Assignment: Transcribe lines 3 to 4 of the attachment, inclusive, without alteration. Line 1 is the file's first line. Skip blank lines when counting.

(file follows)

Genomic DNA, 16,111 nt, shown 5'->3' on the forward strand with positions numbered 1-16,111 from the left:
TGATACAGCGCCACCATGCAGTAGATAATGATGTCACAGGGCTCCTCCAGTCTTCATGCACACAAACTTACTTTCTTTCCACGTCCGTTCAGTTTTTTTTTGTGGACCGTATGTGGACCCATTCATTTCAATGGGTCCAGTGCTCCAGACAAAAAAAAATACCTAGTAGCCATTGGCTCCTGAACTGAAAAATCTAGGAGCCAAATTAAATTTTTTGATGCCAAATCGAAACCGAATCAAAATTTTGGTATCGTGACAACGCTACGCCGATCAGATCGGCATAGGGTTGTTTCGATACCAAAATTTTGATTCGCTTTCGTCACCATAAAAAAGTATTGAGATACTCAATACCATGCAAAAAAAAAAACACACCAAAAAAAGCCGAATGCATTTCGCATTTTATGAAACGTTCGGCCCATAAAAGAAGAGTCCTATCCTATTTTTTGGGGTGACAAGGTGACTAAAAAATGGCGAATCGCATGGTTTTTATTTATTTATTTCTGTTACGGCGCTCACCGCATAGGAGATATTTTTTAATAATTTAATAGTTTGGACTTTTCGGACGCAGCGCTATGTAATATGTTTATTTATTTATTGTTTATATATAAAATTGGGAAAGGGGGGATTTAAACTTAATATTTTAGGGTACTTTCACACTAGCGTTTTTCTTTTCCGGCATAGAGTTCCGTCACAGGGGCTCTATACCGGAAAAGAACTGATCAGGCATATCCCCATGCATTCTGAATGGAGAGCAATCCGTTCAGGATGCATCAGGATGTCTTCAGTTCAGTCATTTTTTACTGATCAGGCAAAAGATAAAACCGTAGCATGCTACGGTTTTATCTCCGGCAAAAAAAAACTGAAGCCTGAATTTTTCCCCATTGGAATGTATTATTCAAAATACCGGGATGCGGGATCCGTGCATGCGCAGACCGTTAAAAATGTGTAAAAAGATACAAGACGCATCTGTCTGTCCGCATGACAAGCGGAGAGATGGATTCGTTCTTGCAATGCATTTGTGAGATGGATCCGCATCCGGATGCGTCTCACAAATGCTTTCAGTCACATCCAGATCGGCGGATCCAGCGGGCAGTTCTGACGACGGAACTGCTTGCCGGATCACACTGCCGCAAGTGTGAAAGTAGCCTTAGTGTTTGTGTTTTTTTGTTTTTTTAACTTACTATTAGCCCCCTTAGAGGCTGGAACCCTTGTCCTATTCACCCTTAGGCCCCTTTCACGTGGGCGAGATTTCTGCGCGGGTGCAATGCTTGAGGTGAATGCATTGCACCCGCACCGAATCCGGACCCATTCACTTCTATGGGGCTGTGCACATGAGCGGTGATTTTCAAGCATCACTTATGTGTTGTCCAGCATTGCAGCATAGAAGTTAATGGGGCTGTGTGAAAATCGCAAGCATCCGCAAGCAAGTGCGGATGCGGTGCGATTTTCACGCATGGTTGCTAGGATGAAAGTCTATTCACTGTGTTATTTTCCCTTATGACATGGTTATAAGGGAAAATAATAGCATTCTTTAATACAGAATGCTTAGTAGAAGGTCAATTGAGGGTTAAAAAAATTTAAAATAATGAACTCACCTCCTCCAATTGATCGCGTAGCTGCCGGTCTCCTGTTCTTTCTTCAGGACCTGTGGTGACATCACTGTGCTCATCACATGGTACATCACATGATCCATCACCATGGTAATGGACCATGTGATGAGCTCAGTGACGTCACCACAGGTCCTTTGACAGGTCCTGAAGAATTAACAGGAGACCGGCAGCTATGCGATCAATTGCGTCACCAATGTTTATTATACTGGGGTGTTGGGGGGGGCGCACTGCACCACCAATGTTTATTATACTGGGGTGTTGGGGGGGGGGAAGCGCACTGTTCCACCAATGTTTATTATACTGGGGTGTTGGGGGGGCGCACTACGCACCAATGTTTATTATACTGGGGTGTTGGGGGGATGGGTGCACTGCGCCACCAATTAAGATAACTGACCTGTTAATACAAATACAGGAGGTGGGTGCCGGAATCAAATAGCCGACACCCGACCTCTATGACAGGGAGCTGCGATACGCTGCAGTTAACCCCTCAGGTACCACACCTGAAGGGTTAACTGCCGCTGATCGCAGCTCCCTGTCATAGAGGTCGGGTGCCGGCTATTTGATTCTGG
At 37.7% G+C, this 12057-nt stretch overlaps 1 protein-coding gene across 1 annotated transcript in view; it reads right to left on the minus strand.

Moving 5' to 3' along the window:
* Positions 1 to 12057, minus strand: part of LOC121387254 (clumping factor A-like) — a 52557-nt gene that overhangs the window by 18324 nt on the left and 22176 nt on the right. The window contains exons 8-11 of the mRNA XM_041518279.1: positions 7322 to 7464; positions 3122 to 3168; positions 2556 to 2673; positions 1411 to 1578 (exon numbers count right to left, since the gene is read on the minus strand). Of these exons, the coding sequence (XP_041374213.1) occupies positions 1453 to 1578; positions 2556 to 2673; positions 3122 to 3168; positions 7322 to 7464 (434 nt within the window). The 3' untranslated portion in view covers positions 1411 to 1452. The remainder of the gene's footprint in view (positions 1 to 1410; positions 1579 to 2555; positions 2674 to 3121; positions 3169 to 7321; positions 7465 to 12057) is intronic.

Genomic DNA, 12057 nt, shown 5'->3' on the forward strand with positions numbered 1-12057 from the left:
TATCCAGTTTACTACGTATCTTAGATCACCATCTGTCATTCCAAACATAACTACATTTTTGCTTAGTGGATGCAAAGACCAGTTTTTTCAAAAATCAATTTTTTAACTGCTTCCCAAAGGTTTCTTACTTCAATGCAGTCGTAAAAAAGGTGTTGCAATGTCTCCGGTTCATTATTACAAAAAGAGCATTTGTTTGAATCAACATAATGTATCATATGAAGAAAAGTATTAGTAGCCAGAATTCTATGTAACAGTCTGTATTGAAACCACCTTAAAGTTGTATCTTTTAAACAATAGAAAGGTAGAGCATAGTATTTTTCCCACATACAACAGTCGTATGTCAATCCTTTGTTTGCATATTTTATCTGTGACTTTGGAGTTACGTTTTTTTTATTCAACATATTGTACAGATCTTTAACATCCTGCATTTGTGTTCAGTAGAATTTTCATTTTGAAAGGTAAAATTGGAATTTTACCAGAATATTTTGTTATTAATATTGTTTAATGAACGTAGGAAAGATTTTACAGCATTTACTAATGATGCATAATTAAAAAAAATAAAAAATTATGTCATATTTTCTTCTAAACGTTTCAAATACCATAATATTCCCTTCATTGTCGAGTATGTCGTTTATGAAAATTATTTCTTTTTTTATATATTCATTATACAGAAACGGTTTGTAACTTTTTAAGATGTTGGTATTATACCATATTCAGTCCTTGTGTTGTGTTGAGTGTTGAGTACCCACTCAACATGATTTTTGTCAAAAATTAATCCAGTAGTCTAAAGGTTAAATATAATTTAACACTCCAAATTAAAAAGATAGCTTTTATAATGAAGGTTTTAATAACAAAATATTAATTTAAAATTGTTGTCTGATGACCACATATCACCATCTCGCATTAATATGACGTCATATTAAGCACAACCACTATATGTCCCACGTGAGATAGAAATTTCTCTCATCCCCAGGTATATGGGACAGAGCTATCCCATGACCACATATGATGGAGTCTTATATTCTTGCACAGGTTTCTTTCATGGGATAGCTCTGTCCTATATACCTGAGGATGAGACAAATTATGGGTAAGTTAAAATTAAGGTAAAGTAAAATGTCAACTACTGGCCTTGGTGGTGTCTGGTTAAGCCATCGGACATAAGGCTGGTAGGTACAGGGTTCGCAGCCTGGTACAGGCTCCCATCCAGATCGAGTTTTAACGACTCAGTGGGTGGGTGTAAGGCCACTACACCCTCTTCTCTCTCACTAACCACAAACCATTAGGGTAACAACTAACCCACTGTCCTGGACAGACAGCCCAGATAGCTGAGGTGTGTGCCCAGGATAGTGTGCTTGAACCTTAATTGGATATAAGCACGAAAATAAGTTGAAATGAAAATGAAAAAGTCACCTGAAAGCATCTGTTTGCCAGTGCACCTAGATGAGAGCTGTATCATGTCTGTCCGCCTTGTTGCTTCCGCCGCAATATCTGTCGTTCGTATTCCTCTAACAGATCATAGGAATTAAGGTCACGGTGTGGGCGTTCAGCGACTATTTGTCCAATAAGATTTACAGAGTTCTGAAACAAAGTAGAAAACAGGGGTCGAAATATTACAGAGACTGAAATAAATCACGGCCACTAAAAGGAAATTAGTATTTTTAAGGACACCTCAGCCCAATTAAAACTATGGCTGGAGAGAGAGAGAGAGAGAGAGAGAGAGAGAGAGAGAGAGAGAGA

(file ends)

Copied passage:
At 37.7% G+C, this 12057-nt stretch overlaps 1 protein-coding gene across 1 annotated transcript in view; it reads right to left on the minus strand.

Moving 5' to 3' along the window: